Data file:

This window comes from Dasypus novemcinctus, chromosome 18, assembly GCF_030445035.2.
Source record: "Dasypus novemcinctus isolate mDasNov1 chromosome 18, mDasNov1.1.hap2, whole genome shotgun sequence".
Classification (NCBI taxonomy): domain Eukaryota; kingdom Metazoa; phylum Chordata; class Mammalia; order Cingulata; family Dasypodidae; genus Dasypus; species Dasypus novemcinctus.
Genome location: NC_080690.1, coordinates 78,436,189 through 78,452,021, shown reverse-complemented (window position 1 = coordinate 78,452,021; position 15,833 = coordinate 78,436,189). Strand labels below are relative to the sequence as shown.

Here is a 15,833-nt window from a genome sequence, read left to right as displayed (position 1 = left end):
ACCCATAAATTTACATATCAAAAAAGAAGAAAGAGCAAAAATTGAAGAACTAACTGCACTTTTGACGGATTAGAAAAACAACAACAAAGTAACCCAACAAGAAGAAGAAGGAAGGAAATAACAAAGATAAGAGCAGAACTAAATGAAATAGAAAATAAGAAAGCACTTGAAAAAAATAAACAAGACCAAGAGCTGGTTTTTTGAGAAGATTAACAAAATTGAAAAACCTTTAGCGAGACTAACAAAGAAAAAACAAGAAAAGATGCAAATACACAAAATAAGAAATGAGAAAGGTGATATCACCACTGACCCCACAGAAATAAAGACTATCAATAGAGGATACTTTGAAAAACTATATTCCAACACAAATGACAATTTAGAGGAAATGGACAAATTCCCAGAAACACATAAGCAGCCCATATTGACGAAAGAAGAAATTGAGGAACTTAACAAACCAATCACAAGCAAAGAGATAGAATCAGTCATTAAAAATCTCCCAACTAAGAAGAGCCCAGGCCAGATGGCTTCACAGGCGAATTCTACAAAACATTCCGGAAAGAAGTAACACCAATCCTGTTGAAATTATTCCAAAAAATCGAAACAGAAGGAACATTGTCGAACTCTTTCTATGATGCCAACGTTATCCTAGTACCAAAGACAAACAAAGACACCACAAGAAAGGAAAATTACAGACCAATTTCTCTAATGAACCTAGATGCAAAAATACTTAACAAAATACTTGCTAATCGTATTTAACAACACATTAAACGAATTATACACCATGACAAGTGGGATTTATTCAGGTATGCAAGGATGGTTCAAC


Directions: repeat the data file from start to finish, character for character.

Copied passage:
This window comes from Dasypus novemcinctus, chromosome 18, assembly GCF_030445035.2.
Source record: "Dasypus novemcinctus isolate mDasNov1 chromosome 18, mDasNov1.1.hap2, whole genome shotgun sequence".
Classification (NCBI taxonomy): domain Eukaryota; kingdom Metazoa; phylum Chordata; class Mammalia; order Cingulata; family Dasypodidae; genus Dasypus; species Dasypus novemcinctus.
Genome location: NC_080690.1, coordinates 78,436,189 through 78,452,021, shown reverse-complemented (window position 1 = coordinate 78,452,021; position 15,833 = coordinate 78,436,189). Strand labels below are relative to the sequence as shown.

Here is a 15,833-nt window from a genome sequence, read left to right as displayed (position 1 = left end):
ACCCATAAATTTACATATCAAAAAAGAAGAAAGAGCAAAAATTGAAGAACTAACTGCACTTTTGACGGATTAGAAAAACAACAACAAAGTAACCCAACAAGAAGAAGAAGGAAGGAAATAACAAAGATAAGAGCAGAACTAAATGAAATAGAAAATAAGAAAGCACTTGAAAAAAATAAACAAGACCAAGAGCTGGTTTTTTGAGAAGATTAACAAAATTGAAAAACCTTTAGCGAGACTAACAAAGAAAAAACAAGAAAAGATGCAAATACACAAAATAAGAAATGAGAAAGGTGATATCACCACTGACCCCACAGAAATAAAGACTATCAATAGAGGATACTTTGAAAAACTATATTCCAACACAAATGACAATTTAGAGGAAATGGACAAATTCCCAGAAACACATAAGCAGCCCATATTGACGAAAGAAGAAATTGAGGAACTTAACAAACCAATCACAAGCAAAGAGATAGAATCAGTCATTAAAAATCTCCCAACTAAGAAGAGCCCAGGCCAGATGGCTTCACAGGCGAATTCTACAAAACATTCCGGAAAGAAGTAACACCAATCCTGTTGAAATTATTCCAAAAAATCGAAACAGAAGGAACATTGTCGAACTCTTTCTATGATGCCAACGTTATCCTAGTACCAAAGACAAACAAAGACACCACAAGAAAGGAAAATTACAGACCAATTTCTCTAATGAACCTAGATGCAAAAATACTTAACAAAATACTTGCTAATCGTATTTAACAACACATTAAACGAATTATACACCATGACAAGTGGGATTTATTCAGGTATGCAAGGATGGTTCAAC